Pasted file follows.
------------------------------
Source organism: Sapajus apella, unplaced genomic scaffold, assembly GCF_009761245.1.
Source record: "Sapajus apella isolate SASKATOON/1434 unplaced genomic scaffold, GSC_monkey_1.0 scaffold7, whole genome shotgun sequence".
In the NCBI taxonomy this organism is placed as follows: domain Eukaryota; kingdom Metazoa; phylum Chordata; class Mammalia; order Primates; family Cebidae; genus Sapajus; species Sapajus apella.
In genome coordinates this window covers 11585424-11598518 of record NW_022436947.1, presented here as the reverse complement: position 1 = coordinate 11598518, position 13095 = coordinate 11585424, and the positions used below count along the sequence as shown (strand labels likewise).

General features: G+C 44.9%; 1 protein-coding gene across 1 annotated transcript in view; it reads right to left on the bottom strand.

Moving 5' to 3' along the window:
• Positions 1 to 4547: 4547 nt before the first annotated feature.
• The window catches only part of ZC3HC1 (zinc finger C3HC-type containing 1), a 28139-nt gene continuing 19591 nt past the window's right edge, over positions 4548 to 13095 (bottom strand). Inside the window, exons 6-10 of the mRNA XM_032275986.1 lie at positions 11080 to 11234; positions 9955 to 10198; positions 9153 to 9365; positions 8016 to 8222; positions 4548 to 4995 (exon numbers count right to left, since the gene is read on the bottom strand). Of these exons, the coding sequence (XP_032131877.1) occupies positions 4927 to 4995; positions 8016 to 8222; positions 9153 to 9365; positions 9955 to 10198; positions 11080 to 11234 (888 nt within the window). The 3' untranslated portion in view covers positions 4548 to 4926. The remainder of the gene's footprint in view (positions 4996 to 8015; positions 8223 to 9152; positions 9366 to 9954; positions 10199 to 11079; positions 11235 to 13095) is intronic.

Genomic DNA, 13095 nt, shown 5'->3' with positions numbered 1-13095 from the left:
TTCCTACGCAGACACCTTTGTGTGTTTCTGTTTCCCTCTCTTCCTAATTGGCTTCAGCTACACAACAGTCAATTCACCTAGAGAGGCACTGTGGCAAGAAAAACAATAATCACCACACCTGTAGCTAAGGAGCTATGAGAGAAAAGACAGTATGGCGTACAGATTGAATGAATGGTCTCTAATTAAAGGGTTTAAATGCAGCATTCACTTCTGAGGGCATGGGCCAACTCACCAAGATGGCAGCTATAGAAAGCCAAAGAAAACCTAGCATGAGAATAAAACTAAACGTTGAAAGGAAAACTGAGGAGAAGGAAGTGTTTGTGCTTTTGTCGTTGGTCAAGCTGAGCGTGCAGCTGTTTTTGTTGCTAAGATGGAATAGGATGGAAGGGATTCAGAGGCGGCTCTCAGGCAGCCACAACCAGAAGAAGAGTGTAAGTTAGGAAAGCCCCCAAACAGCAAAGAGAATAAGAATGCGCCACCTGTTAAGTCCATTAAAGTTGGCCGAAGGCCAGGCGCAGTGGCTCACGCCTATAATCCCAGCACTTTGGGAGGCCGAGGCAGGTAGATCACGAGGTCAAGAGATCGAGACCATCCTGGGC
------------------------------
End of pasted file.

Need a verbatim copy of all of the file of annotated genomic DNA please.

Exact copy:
Source organism: Sapajus apella, unplaced genomic scaffold, assembly GCF_009761245.1.
Source record: "Sapajus apella isolate SASKATOON/1434 unplaced genomic scaffold, GSC_monkey_1.0 scaffold7, whole genome shotgun sequence".
In the NCBI taxonomy this organism is placed as follows: domain Eukaryota; kingdom Metazoa; phylum Chordata; class Mammalia; order Primates; family Cebidae; genus Sapajus; species Sapajus apella.
In genome coordinates this window covers 11585424-11598518 of record NW_022436947.1, presented here as the reverse complement: position 1 = coordinate 11598518, position 13095 = coordinate 11585424, and the positions used below count along the sequence as shown (strand labels likewise).

General features: G+C 44.9%; 1 protein-coding gene across 1 annotated transcript in view; it reads right to left on the bottom strand.

Moving 5' to 3' along the window:
• Positions 1 to 4547: 4547 nt before the first annotated feature.
• The window catches only part of ZC3HC1 (zinc finger C3HC-type containing 1), a 28139-nt gene continuing 19591 nt past the window's right edge, over positions 4548 to 13095 (bottom strand). Inside the window, exons 6-10 of the mRNA XM_032275986.1 lie at positions 11080 to 11234; positions 9955 to 10198; positions 9153 to 9365; positions 8016 to 8222; positions 4548 to 4995 (exon numbers count right to left, since the gene is read on the bottom strand). Of these exons, the coding sequence (XP_032131877.1) occupies positions 4927 to 4995; positions 8016 to 8222; positions 9153 to 9365; positions 9955 to 10198; positions 11080 to 11234 (888 nt within the window). The 3' untranslated portion in view covers positions 4548 to 4926. The remainder of the gene's footprint in view (positions 4996 to 8015; positions 8223 to 9152; positions 9366 to 9954; positions 10199 to 11079; positions 11235 to 13095) is intronic.

Genomic DNA, 13095 nt, shown 5'->3' with positions numbered 1-13095 from the left:
TTCCTACGCAGACACCTTTGTGTGTTTCTGTTTCCCTCTCTTCCTAATTGGCTTCAGCTACACAACAGTCAATTCACCTAGAGAGGCACTGTGGCAAGAAAAACAATAATCACCACACCTGTAGCTAAGGAGCTATGAGAGAAAAGACAGTATGGCGTACAGATTGAATGAATGGTCTCTAATTAAAGGGTTTAAATGCAGCATTCACTTCTGAGGGCATGGGCCAACTCACCAAGATGGCAGCTATAGAAAGCCAAAGAAAACCTAGCATGAGAATAAAACTAAACGTTGAAAGGAAAACTGAGGAGAAGGAAGTGTTTGTGCTTTTGTCGTTGGTCAAGCTGAGCGTGCAGCTGTTTTTGTTGCTAAGATGGAATAGGATGGAAGGGATTCAGAGGCGGCTCTCAGGCAGCCACAACCAGAAGAAGAGTGTAAGTTAGGAAAGCCCCCAAACAGCAAAGAGAATAAGAATGCGCCACCTGTTAAGTCCATTAAAGTTGGCCGAAGGCCAGGCGCAGTGGCTCACGCCTATAATCCCAGCACTTTGGGAGGCCGAGGCAGGTAGATCACGAGGTCAAGAGATCGAGACCATCCTGGGC